‘Coronavirus hasn’t gone away’ warns Drakeford as he drops ‘stay local’ rule
Coronavirus hasn’t gone away and people should continue to be cautious as the ‘stay local’ rule is lifted on Monday, the First Minister said today.
Mark Drakeford confirmed the conditions in Wales allow the requirement to stay local to be removed but reminding everyone about the importance of social distancing, good hand hygiene and the need to respect the places and communities they visit.
This includes checking local information about the place they want to visit, going somewhere else if a place is already busy or car parks are full, making sure litter is not left behind, and showing respect for local residents, he said.
Changes are also being made to the coronavirus regulations to allow families to be reunited from Monday as the concept of extended households is introduced. This will enable people in two separate households to join together to form one exclusive extended household.
“The number of coronavirus cases is declining, thanks to the efforts we have all taken together to reduce the spread of the virus,” the First Minister said. “This means we can continue to make changes to the coronavirus regulations.
“From Monday, we will lift the requirement to stay local and introduce new changes to the rules to enable people from two separate households to join together to form one extended household.
“These changes will be welcomed by many as they represent a further easing of the lockdown – but this doesn’t mean that coronavirus has gone away. We all still have a responsibility to keep on doing all the things, which make a real difference to the spread of the virus.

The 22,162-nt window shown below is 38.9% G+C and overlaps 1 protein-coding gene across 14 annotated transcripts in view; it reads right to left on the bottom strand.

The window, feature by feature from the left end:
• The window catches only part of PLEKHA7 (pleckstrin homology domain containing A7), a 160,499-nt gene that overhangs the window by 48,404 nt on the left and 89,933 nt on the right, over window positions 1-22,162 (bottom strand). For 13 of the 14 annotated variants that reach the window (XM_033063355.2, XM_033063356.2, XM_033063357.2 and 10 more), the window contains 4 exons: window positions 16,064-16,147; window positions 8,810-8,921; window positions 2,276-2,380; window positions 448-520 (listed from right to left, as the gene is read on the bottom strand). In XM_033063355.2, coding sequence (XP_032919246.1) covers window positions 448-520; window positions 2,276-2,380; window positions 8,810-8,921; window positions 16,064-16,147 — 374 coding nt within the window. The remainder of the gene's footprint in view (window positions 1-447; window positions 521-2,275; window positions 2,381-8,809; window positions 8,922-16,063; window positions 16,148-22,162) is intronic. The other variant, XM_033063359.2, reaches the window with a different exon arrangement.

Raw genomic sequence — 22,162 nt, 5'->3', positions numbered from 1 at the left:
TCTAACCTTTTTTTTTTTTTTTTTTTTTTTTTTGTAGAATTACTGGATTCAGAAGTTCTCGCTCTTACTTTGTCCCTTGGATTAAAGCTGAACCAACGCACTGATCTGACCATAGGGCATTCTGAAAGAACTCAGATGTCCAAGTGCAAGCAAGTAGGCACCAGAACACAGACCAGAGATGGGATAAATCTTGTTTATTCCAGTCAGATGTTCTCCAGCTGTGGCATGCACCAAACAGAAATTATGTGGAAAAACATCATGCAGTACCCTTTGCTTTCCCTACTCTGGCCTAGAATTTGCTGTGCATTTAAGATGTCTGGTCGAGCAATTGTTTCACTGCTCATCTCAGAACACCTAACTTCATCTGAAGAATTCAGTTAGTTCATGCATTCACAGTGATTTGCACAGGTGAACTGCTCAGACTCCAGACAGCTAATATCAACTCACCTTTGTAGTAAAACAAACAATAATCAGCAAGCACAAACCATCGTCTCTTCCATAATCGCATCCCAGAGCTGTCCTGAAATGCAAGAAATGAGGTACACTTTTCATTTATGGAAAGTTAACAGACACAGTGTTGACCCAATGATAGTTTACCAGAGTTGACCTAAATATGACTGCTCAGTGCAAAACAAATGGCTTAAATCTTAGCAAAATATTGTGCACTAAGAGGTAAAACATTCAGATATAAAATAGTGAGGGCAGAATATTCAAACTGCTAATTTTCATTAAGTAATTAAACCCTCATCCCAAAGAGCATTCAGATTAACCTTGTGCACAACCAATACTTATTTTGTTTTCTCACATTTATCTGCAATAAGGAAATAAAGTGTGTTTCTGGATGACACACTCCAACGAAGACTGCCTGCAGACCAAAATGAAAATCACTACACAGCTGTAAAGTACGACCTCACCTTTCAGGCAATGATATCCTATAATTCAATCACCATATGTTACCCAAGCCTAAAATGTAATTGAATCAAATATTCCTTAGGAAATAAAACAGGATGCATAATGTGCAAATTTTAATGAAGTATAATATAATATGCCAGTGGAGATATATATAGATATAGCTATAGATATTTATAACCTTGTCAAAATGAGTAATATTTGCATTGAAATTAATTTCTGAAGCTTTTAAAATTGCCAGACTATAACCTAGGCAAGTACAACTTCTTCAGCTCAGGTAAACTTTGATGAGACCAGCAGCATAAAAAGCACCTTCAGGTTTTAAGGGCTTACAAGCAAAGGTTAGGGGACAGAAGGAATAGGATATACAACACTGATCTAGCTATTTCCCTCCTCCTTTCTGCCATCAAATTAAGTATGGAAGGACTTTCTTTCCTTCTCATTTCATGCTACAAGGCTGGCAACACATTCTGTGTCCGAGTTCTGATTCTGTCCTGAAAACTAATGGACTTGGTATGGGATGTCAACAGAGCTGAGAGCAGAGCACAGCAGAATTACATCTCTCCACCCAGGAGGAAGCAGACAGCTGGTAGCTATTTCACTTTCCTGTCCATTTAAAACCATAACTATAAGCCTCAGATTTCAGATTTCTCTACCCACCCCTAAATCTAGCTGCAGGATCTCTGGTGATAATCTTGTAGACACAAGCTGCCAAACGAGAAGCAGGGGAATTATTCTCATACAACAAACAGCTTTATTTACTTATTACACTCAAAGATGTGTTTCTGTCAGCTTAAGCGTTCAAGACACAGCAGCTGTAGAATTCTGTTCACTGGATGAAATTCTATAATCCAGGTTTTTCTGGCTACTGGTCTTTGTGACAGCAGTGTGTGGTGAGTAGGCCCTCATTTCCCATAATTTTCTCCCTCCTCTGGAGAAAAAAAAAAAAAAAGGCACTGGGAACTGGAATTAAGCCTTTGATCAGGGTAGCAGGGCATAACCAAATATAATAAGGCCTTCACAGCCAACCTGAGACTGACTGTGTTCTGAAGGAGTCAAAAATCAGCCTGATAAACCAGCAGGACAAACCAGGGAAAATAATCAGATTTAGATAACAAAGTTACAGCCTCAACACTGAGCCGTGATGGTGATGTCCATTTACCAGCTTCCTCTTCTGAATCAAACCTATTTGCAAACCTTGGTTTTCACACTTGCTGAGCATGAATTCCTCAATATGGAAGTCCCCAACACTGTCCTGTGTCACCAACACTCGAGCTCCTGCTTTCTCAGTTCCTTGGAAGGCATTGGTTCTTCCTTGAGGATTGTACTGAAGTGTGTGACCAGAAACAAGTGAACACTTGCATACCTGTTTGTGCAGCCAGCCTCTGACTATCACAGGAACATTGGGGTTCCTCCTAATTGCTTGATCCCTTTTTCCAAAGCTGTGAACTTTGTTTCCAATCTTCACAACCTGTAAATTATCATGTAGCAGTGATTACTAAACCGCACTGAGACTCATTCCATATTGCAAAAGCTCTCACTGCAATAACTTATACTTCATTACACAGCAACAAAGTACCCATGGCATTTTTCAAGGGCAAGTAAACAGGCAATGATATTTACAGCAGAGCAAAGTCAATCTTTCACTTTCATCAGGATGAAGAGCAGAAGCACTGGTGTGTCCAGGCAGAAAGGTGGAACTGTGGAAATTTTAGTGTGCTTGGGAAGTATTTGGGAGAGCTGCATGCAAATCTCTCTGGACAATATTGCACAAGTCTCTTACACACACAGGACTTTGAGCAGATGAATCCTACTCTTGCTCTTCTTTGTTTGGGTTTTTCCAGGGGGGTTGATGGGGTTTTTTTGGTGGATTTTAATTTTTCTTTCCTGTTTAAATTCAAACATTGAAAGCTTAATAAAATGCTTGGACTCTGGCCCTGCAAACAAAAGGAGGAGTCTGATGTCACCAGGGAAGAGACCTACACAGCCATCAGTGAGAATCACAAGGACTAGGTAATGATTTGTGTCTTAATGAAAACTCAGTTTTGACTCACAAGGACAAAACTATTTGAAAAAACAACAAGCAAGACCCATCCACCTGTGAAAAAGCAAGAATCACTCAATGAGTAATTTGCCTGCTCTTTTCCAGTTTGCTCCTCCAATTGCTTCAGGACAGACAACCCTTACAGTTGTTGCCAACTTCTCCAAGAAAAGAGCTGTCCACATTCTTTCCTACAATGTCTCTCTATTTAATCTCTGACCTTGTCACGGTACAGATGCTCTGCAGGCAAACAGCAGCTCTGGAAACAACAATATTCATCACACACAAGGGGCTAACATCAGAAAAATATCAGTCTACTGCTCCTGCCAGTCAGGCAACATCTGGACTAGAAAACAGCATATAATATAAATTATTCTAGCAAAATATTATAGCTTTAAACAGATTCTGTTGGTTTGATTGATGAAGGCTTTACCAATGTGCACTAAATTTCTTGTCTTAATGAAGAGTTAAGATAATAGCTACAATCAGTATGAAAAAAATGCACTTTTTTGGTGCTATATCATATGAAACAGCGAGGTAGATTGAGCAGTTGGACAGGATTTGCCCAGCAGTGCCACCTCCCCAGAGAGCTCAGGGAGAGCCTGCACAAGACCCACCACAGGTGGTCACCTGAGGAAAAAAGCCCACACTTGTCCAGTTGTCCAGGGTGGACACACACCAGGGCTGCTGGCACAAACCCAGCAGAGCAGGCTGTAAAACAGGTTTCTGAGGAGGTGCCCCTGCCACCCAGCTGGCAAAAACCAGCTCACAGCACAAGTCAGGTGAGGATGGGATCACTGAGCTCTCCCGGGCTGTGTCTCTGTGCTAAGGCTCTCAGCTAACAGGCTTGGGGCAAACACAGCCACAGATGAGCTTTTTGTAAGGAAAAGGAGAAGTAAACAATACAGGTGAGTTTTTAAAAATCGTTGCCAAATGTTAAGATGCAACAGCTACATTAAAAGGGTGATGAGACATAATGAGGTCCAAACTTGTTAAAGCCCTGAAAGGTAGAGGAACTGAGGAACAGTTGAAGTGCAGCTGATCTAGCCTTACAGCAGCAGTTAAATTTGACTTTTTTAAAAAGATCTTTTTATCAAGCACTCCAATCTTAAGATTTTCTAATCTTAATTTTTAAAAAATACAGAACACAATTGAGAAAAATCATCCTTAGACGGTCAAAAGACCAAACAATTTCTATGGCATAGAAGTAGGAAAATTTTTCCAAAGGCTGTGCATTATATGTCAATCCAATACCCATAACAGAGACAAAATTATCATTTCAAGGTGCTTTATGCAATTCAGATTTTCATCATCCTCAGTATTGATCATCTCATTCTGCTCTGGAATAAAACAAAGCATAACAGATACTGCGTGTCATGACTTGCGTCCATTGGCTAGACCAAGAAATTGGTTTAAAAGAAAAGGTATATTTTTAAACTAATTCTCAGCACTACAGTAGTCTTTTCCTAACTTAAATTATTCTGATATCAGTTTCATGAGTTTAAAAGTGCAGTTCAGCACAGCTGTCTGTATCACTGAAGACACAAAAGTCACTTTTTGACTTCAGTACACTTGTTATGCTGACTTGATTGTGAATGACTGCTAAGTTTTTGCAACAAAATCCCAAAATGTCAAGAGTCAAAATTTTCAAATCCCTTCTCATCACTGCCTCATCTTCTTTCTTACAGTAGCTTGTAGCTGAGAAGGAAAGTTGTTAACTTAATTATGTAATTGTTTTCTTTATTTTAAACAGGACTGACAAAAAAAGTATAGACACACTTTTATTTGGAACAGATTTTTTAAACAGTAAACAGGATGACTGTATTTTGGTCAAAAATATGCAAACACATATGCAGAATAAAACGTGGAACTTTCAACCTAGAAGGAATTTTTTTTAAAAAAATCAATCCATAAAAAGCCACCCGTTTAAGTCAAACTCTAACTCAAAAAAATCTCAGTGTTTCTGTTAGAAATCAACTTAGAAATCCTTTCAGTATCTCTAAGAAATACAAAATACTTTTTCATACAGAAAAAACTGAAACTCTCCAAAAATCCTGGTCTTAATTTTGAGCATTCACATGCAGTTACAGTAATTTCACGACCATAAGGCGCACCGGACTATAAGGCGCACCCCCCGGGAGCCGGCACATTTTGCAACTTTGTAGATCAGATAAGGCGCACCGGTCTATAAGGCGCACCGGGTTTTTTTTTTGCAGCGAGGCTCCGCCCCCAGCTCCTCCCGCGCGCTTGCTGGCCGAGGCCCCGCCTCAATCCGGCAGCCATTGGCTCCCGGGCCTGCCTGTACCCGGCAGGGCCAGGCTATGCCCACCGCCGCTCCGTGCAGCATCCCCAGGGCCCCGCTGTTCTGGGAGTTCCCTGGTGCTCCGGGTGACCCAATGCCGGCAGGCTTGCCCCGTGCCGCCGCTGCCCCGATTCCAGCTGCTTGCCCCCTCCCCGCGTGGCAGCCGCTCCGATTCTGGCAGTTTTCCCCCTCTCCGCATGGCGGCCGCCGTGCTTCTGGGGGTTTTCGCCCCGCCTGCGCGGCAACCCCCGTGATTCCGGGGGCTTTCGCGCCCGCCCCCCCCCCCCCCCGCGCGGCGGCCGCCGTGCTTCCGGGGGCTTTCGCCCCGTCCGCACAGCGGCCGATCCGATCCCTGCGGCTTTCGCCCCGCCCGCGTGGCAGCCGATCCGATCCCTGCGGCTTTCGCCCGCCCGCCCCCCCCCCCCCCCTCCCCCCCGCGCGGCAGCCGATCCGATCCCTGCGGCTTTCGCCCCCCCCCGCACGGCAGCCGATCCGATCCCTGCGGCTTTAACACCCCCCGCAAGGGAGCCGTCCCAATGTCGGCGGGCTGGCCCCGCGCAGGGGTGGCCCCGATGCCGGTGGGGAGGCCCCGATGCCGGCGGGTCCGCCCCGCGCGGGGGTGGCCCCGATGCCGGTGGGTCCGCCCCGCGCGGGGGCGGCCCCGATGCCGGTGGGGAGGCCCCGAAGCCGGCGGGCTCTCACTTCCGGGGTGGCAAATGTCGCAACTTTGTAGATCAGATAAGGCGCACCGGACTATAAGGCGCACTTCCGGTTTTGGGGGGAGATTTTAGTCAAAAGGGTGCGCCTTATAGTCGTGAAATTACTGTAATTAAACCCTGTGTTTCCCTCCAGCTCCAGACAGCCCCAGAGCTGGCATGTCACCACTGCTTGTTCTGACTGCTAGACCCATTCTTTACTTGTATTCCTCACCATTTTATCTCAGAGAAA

“This means maintaining social distancing, thinking carefully about where we go and why, so together we continue to do all that we can to help to keep Wales safe.”
Under the new arrangements, from Monday 6 July:
- The legal requirement to stay local (and the associated guidance about the five-mile rule of thumb) no longer applies.
- There will be no limitation on travel but holiday accommodation in Wales will not be allowed to be open – self-contained accommodation is preparing to re-open from 11 July.
- People from two separate households will be able to join together to form one exclusive, extended household. But they can only be part of one extended household. Everyone joining the extended household must belong to the two households, which form the extended household.
- The extended household must contain the same individuals for the foreseeable future. If one member of an extended household develops symptoms of coronavirus, the entire extended household should self-isolate, not just those living together.
- The government advises those in an extended household to keep records to help with contact tracing in case someone in the extended households tests positive for coronavirus.
At the next review on 9 July, the Welsh Government will consider a range of specific options for re-opening the hospitality sector (bars and restaurants) outdoors from 13 July, self-contained holiday accommodation from 11 July and hairdressing by appointment.
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